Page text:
Interview: Hamed Mabrouk
How has the insurance sector been affected by recent reforms and policy changes?
HAMED MABROUK: Insurance is very interesting because we deal with practically every sector in the economy and companies of all sizes. Thus, we see which sectors are doing well and which companies are making investments, and we have an overall view of what is happening. When we look at the recent history of Egypt, we see that there have been many phases.
We had a phase when most of our economic partners came from the Soviet Bloc and then a phase when it was just the US. Now, however, we are seeing a good mix of investors coming into the country including French, Italian and German investment. The UK has also been making a huge effort since Brexit to revive old partnerships with Egypt. Our foreign trade policies have been very good lately, and the government has been handling the situation well. It is beneficial for the country to diversify our trade partners and improve our trade relations.
What factors have driven growth in the sector?
MABROUK: When we look at the current state of the insurance sector in Egypt, there are two main factors to keep in mind. The first factor is that from 2011 until the first half of 2014, with the insecurity that our country experienced, people were looking at insurance as the only solution to safeguard their assets at a time when the only security was in people’s fixed assets. That is the key to understanding why the insurance industry saw double-digit growth during that time period.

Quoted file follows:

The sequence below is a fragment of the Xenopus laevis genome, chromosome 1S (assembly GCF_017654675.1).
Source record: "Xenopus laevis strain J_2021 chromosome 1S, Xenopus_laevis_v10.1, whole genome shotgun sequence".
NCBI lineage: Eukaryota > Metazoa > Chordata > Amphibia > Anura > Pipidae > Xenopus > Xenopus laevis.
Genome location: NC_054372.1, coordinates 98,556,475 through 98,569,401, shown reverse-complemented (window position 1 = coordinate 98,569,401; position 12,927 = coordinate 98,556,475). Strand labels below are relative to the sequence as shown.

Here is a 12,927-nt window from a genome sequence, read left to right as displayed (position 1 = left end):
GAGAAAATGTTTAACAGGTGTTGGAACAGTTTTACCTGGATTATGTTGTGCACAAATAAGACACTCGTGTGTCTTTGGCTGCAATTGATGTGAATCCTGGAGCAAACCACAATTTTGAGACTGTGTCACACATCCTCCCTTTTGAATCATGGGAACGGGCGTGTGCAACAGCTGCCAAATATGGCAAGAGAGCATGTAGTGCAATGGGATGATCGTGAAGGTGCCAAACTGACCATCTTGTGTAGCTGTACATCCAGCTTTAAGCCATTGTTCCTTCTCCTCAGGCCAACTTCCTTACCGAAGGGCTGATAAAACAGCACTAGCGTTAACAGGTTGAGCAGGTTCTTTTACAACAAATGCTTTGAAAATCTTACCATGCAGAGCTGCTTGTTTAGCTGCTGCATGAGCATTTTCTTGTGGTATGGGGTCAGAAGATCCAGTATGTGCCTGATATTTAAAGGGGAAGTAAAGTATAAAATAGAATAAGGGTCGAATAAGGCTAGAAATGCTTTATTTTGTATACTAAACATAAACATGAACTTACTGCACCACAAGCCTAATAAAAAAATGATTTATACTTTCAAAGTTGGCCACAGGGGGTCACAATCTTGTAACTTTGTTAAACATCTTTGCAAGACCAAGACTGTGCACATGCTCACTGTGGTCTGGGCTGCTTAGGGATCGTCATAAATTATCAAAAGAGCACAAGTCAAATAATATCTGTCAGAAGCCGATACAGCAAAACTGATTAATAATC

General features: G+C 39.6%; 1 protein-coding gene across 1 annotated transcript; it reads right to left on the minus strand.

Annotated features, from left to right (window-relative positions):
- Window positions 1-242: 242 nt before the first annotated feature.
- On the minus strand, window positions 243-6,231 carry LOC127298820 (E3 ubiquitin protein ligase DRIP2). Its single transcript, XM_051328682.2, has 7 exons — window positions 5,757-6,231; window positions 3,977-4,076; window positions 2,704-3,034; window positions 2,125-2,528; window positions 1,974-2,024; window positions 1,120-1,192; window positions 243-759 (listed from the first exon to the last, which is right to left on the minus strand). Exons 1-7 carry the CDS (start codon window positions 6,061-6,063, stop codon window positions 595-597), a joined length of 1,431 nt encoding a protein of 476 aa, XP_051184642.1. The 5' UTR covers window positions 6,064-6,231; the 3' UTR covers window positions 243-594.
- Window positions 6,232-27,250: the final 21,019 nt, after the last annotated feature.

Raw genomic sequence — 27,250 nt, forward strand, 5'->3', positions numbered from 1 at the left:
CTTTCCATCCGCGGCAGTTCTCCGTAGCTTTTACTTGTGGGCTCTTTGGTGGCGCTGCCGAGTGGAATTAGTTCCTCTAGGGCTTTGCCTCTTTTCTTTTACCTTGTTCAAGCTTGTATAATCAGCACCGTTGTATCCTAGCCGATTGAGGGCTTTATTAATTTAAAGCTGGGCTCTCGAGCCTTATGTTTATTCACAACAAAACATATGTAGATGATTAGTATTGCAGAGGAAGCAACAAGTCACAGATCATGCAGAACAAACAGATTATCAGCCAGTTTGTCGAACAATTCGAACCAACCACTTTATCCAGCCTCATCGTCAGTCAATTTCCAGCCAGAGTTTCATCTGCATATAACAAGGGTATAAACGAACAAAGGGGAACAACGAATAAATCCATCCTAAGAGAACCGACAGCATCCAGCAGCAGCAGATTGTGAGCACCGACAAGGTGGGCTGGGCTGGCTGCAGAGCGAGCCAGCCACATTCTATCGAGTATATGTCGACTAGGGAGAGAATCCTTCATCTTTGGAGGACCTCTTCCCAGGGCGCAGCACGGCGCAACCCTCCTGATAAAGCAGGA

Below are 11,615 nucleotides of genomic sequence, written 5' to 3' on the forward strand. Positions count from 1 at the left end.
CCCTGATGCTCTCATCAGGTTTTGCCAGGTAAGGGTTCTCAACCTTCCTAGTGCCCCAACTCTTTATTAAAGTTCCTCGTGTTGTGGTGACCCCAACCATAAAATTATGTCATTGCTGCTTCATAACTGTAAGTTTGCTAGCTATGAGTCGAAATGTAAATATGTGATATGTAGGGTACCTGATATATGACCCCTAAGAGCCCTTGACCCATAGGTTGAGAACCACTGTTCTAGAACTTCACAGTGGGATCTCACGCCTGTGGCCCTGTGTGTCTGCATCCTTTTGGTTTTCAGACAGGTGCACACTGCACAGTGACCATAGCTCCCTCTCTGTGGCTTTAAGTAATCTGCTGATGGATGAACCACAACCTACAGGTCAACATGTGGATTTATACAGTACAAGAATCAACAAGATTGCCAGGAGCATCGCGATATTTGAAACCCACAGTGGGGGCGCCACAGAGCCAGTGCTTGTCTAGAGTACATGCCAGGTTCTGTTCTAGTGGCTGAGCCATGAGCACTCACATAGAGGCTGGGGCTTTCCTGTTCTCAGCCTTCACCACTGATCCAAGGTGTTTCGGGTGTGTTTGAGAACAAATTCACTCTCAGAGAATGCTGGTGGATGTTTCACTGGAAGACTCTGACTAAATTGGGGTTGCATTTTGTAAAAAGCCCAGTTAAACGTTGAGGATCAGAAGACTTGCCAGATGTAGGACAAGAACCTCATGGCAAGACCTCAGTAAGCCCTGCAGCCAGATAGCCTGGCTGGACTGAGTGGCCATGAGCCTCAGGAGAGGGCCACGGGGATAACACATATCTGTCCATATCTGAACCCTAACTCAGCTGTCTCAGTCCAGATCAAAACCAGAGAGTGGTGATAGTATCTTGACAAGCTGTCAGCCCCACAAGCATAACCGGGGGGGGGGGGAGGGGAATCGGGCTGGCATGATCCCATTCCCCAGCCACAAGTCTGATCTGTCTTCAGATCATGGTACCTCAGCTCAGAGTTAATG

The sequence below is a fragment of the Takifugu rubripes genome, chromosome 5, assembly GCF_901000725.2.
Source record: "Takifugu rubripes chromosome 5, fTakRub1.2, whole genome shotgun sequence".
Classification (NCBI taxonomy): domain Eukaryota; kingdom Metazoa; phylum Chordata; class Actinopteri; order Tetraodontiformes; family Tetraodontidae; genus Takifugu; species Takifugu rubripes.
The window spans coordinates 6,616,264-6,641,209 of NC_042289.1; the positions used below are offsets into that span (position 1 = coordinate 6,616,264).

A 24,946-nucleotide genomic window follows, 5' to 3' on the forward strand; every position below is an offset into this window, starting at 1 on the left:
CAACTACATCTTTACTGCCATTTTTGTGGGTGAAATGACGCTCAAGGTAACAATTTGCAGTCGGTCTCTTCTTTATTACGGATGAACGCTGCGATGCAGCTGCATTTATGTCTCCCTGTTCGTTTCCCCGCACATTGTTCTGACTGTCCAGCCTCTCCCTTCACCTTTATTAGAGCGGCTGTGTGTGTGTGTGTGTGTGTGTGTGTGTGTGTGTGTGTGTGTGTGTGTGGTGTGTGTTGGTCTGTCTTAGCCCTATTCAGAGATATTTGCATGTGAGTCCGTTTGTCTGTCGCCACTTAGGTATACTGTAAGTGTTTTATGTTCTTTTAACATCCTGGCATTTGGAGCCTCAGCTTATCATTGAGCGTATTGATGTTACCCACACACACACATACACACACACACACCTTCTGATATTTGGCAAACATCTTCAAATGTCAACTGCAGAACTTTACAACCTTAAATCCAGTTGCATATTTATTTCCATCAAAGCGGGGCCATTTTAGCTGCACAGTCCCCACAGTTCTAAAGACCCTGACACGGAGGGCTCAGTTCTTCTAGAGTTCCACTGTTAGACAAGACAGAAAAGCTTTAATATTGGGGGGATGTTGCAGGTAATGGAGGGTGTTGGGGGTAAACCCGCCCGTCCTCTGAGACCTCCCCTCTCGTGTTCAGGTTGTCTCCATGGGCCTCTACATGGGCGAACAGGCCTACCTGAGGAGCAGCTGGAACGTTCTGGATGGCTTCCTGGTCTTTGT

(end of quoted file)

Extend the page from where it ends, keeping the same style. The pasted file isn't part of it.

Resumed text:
The second factor is that the insurance sector remains underdeveloped in Egypt. Accordingly, if we look at the current insurance penetration rate, we are double and even triple where we were in the past. However, if we look at contribution to GDP and compare it to countries like Lebanon or Morocco, they are at about three times where Egypt is in 2017. Current estimates of the US put its number at approximately 10 times where we are.
When we look at expenditure per capita, which is what shows the penetration of insurance among the population, we have risen from 0.1-0.2%, to approximately 0.6-0.7%. This is far behind a market like the US where everyone spends between 10% and 12% of their income on insurance. So, the insurance sector has already experienced significant growth and there is plenty of room for more.
What do you consider as the biggest challenges to operating in this market?
MABROUK: In Egypt we currently have only 10 obligatory insurances, whereas, if you take France for example, there are over 120. So, we are definitely behind in this regard, and there is substantial room to expand insurance education in particular. I also believe that the number of insurance companies has grown too much and that Egypt is oversaturated. We currently have between 36 and 40 companies in the insurance sector, while only a very low percentage of the population is insured.
Where do you see the potential for increased levels of insurance penetration?
MABROUK: The present level of small and medium-sized enterprises that are insured is too low. Additionally, for most of those the level of insurance is not very refined. When they get insurance, it is primarily just to tick a box for the banks. To give you an idea of the numbers, the insurance penetration level in the commercial sector is 80%, but the level in retail is under 20%. Then again, these numbers have helped the insurance industry grow faster than the economy. If one looks at the growth curve since 2012 and compares it to the country’s economic growth, you will find that premiums have grown three or four times faster than the broader economy.
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